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Cable Technology Feature Article

August 27, 2012

Carlson's New Antenna Making the Most of TV Whitespace

By Frank Griffin, TMCnet Contributing Writer

When the FCC (News - Alert) mandated the conversion of analog TV to digital TV in 2009, it left television frequencies abandoned. The FCC made this spectrum available for unlicensed use making it possible for companies to create products and services that use the spectrum. Carlson has designed a new high gain omnidirectional base station antenna specifically to take advantage of the abandoned TV bands in the 470 MHz to 698 MHz Ultra-high Frequency (UHF) range. This TV White space is ideal for many types of communication especially users in public safety emergency services as well as wireless Internet service providers with broadband speeds.

An omnidirectional antenna radiates radio waves with uniformity in all direction in one plane. This makes them ideal for reception from nondirectional antennas because they are able to emit without losing much of the radio energy. This type of antenna has many different applications such as wireless networks, GPS, cell phone transmission, and base stations that communicate with radios.

So what exactly is TV white space? It is the unused gaps between TV channels in the UHF spectrum. If you remember watching television on these stations you know it is capable of broadcasting audio and video reliably with the right antenna. The antenna Carlson offers is capable of delivering speeds of up to 16 MB/s for wireless providers as well as other operators that use the spectrum. Rick Gustafson an engineer at Carlson said “Somebody using channel 14 will see the same throughput as someone using channel 51, with virtually no difference in quality of signal.” This type of reliability is critical for emergency operators and companies offering wireless services.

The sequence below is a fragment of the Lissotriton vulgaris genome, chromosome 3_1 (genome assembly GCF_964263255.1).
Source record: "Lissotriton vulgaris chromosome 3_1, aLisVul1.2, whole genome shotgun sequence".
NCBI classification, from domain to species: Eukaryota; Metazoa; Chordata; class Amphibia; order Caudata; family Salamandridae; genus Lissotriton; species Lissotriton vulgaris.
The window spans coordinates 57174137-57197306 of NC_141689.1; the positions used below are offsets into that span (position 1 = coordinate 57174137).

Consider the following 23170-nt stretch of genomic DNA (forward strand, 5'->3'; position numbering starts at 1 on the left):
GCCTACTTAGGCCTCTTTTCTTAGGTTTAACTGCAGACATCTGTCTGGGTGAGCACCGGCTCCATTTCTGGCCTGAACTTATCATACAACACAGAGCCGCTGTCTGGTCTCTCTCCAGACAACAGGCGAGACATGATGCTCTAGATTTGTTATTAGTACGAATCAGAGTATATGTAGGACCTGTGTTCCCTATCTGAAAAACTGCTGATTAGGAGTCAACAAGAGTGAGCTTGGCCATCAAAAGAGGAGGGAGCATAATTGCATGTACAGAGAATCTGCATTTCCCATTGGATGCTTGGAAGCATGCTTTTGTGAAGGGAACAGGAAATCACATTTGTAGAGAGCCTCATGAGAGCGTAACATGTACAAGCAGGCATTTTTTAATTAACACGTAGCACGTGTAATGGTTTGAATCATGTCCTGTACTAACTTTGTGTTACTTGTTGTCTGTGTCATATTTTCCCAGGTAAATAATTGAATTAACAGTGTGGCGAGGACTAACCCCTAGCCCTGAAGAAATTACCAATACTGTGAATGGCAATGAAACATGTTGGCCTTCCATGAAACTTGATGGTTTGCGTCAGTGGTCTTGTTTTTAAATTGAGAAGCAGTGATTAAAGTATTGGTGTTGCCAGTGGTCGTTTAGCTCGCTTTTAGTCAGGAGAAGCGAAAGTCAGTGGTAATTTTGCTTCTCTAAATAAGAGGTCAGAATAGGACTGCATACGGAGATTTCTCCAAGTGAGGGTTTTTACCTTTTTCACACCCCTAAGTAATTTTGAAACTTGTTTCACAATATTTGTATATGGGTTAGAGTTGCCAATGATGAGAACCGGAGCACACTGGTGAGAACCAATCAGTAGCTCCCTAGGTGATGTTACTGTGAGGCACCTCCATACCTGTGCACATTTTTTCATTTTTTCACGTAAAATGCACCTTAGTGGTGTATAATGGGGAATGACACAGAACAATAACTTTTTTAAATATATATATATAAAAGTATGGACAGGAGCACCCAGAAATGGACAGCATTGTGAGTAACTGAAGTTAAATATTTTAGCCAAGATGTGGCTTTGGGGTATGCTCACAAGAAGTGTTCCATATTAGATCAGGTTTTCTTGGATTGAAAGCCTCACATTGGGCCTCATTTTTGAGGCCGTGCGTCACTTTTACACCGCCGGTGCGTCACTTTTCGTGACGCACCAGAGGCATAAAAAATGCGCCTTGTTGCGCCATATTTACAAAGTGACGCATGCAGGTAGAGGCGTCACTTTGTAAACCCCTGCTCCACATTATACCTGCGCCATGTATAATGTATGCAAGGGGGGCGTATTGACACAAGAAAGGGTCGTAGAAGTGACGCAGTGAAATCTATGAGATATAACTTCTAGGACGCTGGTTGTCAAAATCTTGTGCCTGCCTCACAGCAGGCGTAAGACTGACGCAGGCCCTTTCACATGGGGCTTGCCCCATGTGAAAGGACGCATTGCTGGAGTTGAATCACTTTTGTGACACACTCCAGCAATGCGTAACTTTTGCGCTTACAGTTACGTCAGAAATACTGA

The antenna is made with stainless steel and aluminum alloy which is then enclosed in strong PVC. The enclosure is designed to mitigate wind loading and ice formation thus eliminating or greatly reducing any possible interference from bad weather conditions.

UHF has none-line-of-sight capability which makes it ideal for rural installations with rugged terrains populated with trees and peaks and valleys. The ability to overcome these types of geographical obstacles makes it possible to provide broadband even in the most remote location.

Once you leave a major city the infrastructure starts dwindling down to the bare necessities and rural areas always had to contend with being the last ones to experience the benefits of modern technology. Broadband access is still very limited in these areas and the decision to make broadcast channels available for unlicensed use by the FCC will move forward the goal of having a real national broadband Internet possible.

Edited by Juliana Kenny

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